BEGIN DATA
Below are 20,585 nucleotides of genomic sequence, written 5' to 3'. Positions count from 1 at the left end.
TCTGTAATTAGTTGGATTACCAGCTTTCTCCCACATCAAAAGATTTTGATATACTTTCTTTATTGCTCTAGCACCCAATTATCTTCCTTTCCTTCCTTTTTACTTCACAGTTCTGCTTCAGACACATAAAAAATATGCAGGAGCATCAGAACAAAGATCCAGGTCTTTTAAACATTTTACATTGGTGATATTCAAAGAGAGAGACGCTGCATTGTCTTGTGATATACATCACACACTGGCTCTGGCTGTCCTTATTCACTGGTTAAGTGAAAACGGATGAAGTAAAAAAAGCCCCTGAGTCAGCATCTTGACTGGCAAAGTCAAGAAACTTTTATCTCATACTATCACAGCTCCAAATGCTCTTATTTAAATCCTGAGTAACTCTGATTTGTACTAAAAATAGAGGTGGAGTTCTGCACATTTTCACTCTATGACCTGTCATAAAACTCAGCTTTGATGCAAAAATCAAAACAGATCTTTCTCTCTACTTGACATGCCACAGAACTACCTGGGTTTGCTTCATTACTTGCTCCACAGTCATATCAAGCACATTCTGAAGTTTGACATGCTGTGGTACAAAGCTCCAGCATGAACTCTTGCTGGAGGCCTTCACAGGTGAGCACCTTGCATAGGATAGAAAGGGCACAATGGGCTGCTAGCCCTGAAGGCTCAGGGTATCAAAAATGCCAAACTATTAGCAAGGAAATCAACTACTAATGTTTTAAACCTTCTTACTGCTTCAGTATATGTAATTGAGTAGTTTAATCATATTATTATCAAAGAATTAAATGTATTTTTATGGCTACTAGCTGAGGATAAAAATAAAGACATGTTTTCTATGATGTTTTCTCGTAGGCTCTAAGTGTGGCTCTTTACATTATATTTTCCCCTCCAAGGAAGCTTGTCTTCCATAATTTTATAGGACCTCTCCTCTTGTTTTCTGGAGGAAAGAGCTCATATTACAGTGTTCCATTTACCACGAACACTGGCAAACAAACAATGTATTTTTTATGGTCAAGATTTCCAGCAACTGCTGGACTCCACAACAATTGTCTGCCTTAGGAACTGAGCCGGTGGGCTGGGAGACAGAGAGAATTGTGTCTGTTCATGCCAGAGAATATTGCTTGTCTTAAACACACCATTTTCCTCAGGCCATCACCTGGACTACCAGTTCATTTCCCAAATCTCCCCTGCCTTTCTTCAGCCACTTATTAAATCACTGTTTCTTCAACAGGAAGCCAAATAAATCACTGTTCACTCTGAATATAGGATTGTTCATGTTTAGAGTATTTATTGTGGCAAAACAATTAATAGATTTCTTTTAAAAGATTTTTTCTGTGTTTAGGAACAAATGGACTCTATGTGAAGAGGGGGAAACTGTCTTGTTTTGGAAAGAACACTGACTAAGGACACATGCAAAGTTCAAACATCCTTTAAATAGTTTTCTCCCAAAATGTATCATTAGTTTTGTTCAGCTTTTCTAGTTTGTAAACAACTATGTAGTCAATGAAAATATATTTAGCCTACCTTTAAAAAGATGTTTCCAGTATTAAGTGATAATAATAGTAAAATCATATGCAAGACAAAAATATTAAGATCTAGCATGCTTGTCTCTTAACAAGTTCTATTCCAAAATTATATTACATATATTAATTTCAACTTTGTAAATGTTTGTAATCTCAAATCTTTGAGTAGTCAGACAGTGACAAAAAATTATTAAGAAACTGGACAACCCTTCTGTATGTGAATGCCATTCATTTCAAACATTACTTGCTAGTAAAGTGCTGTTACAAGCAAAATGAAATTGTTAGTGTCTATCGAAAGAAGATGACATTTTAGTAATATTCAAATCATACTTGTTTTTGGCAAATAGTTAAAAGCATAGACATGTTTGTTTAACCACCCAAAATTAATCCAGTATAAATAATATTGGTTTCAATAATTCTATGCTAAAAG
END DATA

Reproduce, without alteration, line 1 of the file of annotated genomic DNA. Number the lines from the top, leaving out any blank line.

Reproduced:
Below are 20,585 nucleotides of genomic sequence, written 5' to 3'. Positions count from 1 at the left end.